Realizing you don’t like something (a major, a career) is just as valulable as realizing you love it. Changing your mind doesn’t make you flake. Most kids encure over $20,000 in student-loan debt trying to get an education. It’s an investment in yourself, in your future. Sure, college is a great time. But what is the ROI? I take the consumer approach to my education, and have constantly questioned what I am getting in return for the money I (along with my unconditionally loving parents, who probably thought I was crazy but supported me anyway) pay and the hard work/passion I put into it.
Are you learning, or are you just biding your time until adulthood? Are you getting what you want out of your education, or are you just comfortable? Are you challenging yourself? If not, I say, transfer.
Good reasons to transfer:
- If you’re not just being a pessimistic, Debbie-downing slacker and your school doesn’t line up with your aspirations – transfer.
- If you’re not being challenged, enlightened and fulfilled by your classes – transfer.
- If you chose a major you love, you know what you want to get out of your education (grad school, a job, etc.) but the program you are in isn’t leading you down that path – transfer.
- If they don’t have the major you want – transfer.
- If you aren’t completely applying yourself, if you’re just going through the motions because you feel that no matter what you do it’s all just a big fat waste of time and money – transfer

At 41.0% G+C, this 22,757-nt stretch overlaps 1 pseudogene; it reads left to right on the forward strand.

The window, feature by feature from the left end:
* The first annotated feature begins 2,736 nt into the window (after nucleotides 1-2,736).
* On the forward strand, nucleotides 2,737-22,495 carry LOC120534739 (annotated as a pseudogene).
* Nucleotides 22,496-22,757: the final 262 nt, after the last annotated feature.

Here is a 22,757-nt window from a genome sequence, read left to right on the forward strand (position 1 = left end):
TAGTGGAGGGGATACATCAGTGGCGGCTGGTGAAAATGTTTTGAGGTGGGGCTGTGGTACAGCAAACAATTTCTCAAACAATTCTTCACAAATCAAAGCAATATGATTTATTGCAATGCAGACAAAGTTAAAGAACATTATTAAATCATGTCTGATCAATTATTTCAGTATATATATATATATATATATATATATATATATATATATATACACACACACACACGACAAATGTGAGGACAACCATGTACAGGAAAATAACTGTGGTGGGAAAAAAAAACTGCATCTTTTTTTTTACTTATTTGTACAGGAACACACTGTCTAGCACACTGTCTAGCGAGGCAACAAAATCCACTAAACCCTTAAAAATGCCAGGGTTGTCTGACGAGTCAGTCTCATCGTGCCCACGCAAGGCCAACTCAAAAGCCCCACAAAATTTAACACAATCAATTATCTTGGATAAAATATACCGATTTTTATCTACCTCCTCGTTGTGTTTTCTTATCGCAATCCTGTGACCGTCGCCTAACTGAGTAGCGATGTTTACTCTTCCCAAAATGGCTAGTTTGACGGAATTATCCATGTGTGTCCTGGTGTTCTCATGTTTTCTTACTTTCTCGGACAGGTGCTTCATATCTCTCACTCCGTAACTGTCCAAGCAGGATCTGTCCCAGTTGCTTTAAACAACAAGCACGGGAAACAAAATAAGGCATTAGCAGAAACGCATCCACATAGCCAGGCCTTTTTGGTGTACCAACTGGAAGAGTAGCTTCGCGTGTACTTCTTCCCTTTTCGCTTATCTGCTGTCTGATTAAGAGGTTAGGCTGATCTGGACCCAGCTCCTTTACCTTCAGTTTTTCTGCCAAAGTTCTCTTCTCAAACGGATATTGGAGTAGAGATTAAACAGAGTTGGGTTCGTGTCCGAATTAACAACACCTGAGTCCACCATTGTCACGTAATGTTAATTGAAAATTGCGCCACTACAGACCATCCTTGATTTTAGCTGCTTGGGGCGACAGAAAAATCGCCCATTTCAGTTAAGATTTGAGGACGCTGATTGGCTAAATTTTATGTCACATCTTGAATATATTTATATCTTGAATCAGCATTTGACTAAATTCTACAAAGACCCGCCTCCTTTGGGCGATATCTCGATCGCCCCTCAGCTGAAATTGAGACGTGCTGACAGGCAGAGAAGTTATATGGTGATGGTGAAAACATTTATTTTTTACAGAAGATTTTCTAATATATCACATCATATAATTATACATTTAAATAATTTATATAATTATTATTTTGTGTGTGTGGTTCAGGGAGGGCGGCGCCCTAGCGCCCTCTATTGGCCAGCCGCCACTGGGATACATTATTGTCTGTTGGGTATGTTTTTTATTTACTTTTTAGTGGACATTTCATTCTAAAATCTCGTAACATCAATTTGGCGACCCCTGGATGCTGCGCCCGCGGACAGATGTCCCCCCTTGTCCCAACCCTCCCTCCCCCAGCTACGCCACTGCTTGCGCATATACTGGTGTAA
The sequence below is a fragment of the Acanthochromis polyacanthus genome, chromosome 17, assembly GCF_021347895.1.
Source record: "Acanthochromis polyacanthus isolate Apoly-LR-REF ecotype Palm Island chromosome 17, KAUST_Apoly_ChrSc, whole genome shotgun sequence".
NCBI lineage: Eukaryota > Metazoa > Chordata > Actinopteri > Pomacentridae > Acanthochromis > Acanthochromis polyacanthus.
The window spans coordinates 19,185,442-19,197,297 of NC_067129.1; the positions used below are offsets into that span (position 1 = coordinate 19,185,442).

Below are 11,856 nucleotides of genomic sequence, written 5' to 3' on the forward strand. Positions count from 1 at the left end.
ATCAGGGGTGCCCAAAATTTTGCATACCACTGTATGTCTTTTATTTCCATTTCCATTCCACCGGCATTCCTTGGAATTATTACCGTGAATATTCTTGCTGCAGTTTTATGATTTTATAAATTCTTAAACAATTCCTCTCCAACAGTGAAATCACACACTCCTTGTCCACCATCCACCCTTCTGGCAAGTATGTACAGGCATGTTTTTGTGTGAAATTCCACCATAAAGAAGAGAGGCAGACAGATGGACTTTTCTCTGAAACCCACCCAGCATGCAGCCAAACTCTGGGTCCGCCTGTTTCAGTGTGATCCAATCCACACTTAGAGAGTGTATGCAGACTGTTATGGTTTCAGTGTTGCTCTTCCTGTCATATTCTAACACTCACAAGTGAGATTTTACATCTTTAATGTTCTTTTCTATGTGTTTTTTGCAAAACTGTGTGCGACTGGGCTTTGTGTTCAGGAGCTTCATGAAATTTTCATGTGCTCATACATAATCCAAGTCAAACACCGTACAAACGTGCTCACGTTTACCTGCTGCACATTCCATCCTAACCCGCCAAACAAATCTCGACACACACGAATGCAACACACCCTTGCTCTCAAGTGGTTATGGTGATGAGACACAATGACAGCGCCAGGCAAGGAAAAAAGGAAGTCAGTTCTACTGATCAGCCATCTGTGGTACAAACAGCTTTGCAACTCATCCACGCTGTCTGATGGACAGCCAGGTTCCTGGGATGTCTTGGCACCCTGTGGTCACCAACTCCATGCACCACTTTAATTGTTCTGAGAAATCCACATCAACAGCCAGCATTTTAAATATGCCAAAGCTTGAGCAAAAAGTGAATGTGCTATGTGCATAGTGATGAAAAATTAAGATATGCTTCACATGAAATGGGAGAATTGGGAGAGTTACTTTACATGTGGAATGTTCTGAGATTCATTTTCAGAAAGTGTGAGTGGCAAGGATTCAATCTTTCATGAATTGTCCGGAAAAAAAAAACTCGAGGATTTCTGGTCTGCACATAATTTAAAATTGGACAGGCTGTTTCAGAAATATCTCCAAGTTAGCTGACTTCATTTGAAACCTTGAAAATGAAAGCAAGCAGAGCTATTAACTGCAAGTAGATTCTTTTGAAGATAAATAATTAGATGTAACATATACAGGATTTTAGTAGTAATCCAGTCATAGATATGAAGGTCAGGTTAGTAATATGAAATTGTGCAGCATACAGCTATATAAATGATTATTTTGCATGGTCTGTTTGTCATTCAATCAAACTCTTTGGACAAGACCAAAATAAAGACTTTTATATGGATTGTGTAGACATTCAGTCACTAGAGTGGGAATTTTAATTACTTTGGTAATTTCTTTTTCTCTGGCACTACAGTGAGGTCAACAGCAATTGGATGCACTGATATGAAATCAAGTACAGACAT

- If you have done the homework and know exactly what classes you need to take in order to graduate when you want and you have really thought about this – go ahead and transfer.
Terrible reasons to transfer
- “My boyfriend/girlfriend goes to that school! I think I’ll transfer.” (Most of those things don’t last forever…)
- “My friends go to that school! I think I’ll transfer.” (Are you paying to party? )
- “I don’t like my friends at this school. I don’t fit in. I think I’ll transfer.” (Hang out with different people.)
- “My grades are bad. I think I’ll transfer.” (Work harder.)
- “I give up. Screw this place, I’m transferring.” (Have you exausted all of your options? Are you moving forward, or running away? Do you need another school, or do you actually need a semester off to get your life together?)